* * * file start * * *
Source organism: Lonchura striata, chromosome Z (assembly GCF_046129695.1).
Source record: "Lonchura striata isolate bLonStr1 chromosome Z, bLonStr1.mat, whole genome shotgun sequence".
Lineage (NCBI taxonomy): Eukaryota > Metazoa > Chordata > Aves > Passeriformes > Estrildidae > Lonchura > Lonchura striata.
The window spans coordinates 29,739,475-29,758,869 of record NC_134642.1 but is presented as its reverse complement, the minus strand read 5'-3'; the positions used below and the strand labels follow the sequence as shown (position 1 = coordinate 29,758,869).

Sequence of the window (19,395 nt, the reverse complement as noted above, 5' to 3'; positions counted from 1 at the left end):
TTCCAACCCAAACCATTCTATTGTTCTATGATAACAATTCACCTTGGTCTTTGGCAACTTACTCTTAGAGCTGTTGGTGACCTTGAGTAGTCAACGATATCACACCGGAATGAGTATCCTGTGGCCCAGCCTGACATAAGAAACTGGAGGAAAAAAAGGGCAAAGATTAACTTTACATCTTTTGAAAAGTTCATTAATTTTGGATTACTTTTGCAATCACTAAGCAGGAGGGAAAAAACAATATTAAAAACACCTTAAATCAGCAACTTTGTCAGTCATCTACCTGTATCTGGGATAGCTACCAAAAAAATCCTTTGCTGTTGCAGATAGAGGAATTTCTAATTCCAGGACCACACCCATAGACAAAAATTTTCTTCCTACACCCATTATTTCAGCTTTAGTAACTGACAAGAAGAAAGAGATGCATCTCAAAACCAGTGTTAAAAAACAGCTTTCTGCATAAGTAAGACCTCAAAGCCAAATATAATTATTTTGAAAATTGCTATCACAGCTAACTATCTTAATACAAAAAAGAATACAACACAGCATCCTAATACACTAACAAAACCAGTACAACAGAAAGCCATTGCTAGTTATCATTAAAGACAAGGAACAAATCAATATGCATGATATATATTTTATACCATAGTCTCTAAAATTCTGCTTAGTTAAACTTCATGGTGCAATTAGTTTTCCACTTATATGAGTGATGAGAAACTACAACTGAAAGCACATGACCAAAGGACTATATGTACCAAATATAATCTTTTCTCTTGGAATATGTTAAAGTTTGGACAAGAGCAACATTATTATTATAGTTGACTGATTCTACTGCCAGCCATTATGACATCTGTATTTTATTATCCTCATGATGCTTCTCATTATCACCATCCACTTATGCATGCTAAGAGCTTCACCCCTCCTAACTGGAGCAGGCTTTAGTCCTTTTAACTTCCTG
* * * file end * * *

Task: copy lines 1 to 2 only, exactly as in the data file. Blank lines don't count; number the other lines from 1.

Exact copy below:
Source organism: Lonchura striata, chromosome Z (assembly GCF_046129695.1).
Source record: "Lonchura striata isolate bLonStr1 chromosome Z, bLonStr1.mat, whole genome shotgun sequence".